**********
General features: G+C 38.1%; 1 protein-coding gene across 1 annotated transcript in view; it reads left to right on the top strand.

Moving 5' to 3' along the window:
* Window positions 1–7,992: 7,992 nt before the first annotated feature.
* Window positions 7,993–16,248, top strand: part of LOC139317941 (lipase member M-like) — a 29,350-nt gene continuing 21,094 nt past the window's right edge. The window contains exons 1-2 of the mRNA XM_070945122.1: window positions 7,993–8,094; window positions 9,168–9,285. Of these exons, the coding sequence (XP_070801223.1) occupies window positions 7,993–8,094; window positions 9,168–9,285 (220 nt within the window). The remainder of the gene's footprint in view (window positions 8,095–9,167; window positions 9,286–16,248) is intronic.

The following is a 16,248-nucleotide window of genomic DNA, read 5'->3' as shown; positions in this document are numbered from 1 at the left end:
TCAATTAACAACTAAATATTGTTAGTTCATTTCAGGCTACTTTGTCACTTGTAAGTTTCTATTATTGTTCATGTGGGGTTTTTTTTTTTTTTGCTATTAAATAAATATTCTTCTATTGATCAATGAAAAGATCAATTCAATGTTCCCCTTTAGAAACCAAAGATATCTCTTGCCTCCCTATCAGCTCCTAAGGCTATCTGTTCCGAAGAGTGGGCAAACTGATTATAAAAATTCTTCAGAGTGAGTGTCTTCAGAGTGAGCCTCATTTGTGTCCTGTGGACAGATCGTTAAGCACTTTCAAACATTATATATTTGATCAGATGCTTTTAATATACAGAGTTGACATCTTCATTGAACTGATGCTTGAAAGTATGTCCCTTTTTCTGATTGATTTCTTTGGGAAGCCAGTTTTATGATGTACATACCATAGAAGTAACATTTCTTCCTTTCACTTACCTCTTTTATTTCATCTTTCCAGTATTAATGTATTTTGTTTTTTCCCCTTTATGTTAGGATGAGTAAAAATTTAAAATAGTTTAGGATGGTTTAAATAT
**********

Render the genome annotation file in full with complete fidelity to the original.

General features: G+C 38.1%; 1 protein-coding gene across 1 annotated transcript in view; it reads left to right on the top strand.

Moving 5' to 3' along the window:
* Window positions 1–7,992: 7,992 nt before the first annotated feature.
* Window positions 7,993–16,248, top strand: part of LOC139317941 (lipase member M-like) — a 29,350-nt gene continuing 21,094 nt past the window's right edge. The window contains exons 1-2 of the mRNA XM_070945122.1: window positions 7,993–8,094; window positions 9,168–9,285. Of these exons, the coding sequence (XP_070801223.1) occupies window positions 7,993–8,094; window positions 9,168–9,285 (220 nt within the window). The remainder of the gene's footprint in view (window positions 8,095–9,167; window positions 9,286–16,248) is intronic.

The following is a 16,248-nucleotide window of genomic DNA, read 5'->3' as shown; positions in this document are numbered from 1 at the left end:
TCAATTAACAACTAAATATTGTTAGTTCATTTCAGGCTACTTTGTCACTTGTAAGTTTCTATTATTGTTCATGTGGGGTTTTTTTTTTTTTTGCTATTAAATAAATATTCTTCTATTGATCAATGAAAAGATCAATTCAATGTTCCCCTTTAGAAACCAAAGATATCTCTTGCCTCCCTATCAGCTCCTAAGGCTATCTGTTCCGAAGAGTGGGCAAACTGATTATAAAAATTCTTCAGAGTGAGTGTCTTCAGAGTGAGCCTCATTTGTGTCCTGTGGACAGATCGTTAAGCACTTTCAAACATTATATATTTGATCAGATGCTTTTAATATACAGAGTTGACATCTTCATTGAACTGATGCTTGAAAGTATGTCCCTTTTTCTGATTGATTTCTTTGGGAAGCCAGTTTTATGATGTACATACCATAGAAGTAACATTTCTTCCTTTCACTTACCTCTTTTATTTCATCTTTCCAGTATTAATGTATTTTGTTTTTTCCCCTTTATGTTAGGATGAGTAAAAATTTAAAATAGTTTAGGATGGTTTAAATAT